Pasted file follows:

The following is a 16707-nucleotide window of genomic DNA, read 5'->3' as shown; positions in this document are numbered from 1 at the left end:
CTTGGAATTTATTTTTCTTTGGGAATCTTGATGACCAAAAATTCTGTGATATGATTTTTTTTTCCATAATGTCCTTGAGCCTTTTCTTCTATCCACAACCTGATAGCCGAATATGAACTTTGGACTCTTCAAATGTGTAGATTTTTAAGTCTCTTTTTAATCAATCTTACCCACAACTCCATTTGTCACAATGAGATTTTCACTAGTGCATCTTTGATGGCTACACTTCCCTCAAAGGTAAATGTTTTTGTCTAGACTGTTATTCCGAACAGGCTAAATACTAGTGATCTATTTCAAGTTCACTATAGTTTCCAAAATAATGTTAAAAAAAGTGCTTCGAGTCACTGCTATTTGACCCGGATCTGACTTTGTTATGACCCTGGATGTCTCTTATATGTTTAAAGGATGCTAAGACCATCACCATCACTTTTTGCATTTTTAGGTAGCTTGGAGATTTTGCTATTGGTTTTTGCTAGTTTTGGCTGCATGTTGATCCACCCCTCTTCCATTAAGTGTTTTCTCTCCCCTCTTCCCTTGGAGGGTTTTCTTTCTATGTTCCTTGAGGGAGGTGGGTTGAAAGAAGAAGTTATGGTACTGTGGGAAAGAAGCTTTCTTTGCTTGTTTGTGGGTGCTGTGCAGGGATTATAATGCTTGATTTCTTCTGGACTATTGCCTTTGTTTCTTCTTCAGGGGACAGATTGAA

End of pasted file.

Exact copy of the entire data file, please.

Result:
The following is a 16707-nucleotide window of genomic DNA, read 5'->3' as shown; positions in this document are numbered from 1 at the left end:
CTTGGAATTTATTTTTCTTTGGGAATCTTGATGACCAAAAATTCTGTGATATGATTTTTTTTTCCATAATGTCCTTGAGCCTTTTCTTCTATCCACAACCTGATAGCCGAATATGAACTTTGGACTCTTCAAATGTGTAGATTTTTAAGTCTCTTTTTAATCAATCTTACCCACAACTCCATTTGTCACAATGAGATTTTCACTAGTGCATCTTTGATGGCTACACTTCCCTCAAAGGTAAATGTTTTTGTCTAGACTGTTATTCCGAACAGGCTAAATACTAGTGATCTATTTCAAGTTCACTATAGTTTCCAAAATAATGTTAAAAAAAGTGCTTCGAGTCACTGCTATTTGACCCGGATCTGACTTTGTTATGACCCTGGATGTCTCTTATATGTTTAAAGGATGCTAAGACCATCACCATCACTTTTTGCATTTTTAGGTAGCTTGGAGATTTTGCTATTGGTTTTTGCTAGTTTTGGCTGCATGTTGATCCACCCCTCTTCCATTAAGTGTTTTCTCTCCCCTCTTCCCTTGGAGGGTTTTCTTTCTATGTTCCTTGAGGGAGGTGGGTTGAAAGAAGAAGTTATGGTACTGTGGGAAAGAAGCTTTCTTTGCTTGTTTGTGGGTGCTGTGCAGGGATTATAATGCTTGATTTCTTCTGGACTATTGCCTTTGTTTCTTCTTCAGGGGACAGATTGAA